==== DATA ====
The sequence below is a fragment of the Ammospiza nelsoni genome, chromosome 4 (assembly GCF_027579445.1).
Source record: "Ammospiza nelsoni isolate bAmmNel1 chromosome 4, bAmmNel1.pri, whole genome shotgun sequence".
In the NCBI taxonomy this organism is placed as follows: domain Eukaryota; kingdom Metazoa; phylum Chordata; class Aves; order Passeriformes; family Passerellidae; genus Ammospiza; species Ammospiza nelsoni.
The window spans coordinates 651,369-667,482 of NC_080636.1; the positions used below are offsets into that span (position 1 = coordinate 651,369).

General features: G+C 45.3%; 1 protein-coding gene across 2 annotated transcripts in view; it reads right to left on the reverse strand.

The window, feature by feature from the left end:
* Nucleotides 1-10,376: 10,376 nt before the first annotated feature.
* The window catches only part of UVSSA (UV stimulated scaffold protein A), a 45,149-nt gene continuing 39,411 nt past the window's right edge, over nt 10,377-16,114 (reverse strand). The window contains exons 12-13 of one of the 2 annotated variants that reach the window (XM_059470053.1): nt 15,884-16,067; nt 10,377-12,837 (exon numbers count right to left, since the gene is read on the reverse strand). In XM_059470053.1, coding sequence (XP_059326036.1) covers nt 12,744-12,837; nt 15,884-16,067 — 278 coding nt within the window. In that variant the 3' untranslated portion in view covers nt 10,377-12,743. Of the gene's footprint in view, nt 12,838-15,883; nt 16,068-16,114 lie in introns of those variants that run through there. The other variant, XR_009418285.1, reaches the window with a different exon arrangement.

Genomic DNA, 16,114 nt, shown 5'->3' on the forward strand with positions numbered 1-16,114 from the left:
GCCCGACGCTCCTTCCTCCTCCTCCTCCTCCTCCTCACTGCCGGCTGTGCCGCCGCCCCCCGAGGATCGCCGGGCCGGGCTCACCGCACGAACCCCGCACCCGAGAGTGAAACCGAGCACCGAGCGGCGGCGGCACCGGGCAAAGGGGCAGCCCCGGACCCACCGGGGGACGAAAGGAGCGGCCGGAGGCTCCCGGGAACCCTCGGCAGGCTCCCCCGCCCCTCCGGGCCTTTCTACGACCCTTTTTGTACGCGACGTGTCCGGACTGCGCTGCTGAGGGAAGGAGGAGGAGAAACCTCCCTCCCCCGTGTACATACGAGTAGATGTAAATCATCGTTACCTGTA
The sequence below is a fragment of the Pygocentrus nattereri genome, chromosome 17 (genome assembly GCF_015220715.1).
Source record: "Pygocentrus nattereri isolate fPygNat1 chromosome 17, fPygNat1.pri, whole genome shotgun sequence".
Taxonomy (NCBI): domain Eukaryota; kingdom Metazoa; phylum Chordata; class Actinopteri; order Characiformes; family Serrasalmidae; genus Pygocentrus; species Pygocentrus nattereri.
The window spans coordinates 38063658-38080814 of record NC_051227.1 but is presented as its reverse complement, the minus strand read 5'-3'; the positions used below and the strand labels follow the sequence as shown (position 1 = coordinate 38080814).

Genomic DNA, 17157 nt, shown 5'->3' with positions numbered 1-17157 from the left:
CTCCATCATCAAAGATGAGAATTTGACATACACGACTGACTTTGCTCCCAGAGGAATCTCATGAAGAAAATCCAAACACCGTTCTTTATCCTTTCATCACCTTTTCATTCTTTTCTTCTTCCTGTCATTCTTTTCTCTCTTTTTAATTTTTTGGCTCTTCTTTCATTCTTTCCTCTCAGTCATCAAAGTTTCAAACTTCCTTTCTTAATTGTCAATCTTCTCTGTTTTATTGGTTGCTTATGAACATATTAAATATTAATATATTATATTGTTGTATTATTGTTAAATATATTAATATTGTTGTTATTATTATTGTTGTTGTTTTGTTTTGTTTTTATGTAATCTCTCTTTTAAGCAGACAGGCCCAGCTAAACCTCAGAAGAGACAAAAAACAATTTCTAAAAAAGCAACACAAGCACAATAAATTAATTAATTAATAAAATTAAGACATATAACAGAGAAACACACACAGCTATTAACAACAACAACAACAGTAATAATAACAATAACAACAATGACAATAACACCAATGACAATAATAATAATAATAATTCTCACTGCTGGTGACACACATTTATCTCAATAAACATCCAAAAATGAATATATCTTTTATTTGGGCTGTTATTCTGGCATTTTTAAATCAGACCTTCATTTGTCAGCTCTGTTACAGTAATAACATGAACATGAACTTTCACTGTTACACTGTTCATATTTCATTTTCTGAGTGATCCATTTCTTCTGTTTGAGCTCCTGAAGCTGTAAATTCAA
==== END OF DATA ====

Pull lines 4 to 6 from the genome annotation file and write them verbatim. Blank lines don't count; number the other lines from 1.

The window spans coordinates 651,369-667,482 of NC_080636.1; the positions used below are offsets into that span (position 1 = coordinate 651,369).

General features: G+C 45.3%; 1 protein-coding gene across 2 annotated transcripts in view; it reads right to left on the reverse strand.

The window, feature by feature from the left end: